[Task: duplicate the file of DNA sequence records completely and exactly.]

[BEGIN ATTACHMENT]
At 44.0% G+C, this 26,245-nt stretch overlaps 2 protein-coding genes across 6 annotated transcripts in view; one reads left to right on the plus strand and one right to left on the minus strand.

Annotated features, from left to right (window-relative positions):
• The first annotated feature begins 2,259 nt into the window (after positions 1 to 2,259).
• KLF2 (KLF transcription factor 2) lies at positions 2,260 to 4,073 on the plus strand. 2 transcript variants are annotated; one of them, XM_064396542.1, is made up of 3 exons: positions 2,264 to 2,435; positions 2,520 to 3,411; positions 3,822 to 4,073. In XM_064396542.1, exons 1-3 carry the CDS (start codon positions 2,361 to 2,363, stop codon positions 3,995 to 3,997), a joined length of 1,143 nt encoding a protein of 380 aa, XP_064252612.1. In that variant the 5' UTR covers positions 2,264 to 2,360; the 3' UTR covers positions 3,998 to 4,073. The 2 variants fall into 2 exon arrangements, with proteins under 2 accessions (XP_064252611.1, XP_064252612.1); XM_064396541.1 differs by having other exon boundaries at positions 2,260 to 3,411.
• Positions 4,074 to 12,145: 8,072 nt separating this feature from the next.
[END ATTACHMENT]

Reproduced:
At 44.0% G+C, this 26,245-nt stretch overlaps 2 protein-coding genes across 6 annotated transcripts in view; one reads left to right on the plus strand and one right to left on the minus strand.

Annotated features, from left to right (window-relative positions):
• The first annotated feature begins 2,259 nt into the window (after positions 1 to 2,259).
• KLF2 (KLF transcription factor 2) lies at positions 2,260 to 4,073 on the plus strand. 2 transcript variants are annotated; one of them, XM_064396542.1, is made up of 3 exons: positions 2,264 to 2,435; positions 2,520 to 3,411; positions 3,822 to 4,073. In XM_064396542.1, exons 1-3 carry the CDS (start codon positions 2,361 to 2,363, stop codon positions 3,995 to 3,997), a joined length of 1,143 nt encoding a protein of 380 aa, XP_064252612.1. In that variant the 5' UTR covers positions 2,264 to 2,360; the 3' UTR covers positions 3,998 to 4,073. The 2 variants fall into 2 exon arrangements, with proteins under 2 accessions (XP_064252611.1, XP_064252612.1); XM_064396541.1 differs by having other exon boundaries at positions 2,260 to 3,411.
• Positions 4,074 to 12,145: 8,072 nt separating this feature from the next.